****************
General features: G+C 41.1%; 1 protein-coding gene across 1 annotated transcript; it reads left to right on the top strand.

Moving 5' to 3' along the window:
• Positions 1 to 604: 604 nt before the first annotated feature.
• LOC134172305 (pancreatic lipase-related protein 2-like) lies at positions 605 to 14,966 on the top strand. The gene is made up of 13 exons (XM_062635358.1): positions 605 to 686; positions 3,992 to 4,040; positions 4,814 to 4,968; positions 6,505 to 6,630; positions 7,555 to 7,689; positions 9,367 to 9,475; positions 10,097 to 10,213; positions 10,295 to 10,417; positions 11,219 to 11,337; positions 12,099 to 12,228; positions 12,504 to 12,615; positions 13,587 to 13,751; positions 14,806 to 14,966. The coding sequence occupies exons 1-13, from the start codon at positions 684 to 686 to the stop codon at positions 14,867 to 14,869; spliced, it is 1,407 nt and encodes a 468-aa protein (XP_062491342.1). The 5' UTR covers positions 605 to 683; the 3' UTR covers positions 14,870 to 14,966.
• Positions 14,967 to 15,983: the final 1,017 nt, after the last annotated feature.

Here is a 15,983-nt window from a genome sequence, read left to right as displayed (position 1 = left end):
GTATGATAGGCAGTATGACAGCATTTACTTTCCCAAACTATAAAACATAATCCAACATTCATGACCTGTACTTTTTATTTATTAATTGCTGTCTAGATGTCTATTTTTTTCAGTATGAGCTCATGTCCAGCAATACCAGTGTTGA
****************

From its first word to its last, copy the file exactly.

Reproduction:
General features: G+C 41.1%; 1 protein-coding gene across 1 annotated transcript; it reads left to right on the top strand.

Moving 5' to 3' along the window:
• Positions 1 to 604: 604 nt before the first annotated feature.
• LOC134172305 (pancreatic lipase-related protein 2-like) lies at positions 605 to 14,966 on the top strand. The gene is made up of 13 exons (XM_062635358.1): positions 605 to 686; positions 3,992 to 4,040; positions 4,814 to 4,968; positions 6,505 to 6,630; positions 7,555 to 7,689; positions 9,367 to 9,475; positions 10,097 to 10,213; positions 10,295 to 10,417; positions 11,219 to 11,337; positions 12,099 to 12,228; positions 12,504 to 12,615; positions 13,587 to 13,751; positions 14,806 to 14,966. The coding sequence occupies exons 1-13, from the start codon at positions 684 to 686 to the stop codon at positions 14,867 to 14,869; spliced, it is 1,407 nt and encodes a 468-aa protein (XP_062491342.1). The 5' UTR covers positions 605 to 683; the 3' UTR covers positions 14,870 to 14,966.
• Positions 14,967 to 15,983: the final 1,017 nt, after the last annotated feature.

Here is a 15,983-nt window from a genome sequence, read left to right as displayed (position 1 = left end):
GTATGATAGGCAGTATGACAGCATTTACTTTCCCAAACTATAAAACATAATCCAACATTCATGACCTGTACTTTTTATTTATTAATTGCTGTCTAGATGTCTATTTTTTTCAGTATGAGCTCATGTCCAGCAATACCAGTGTTGA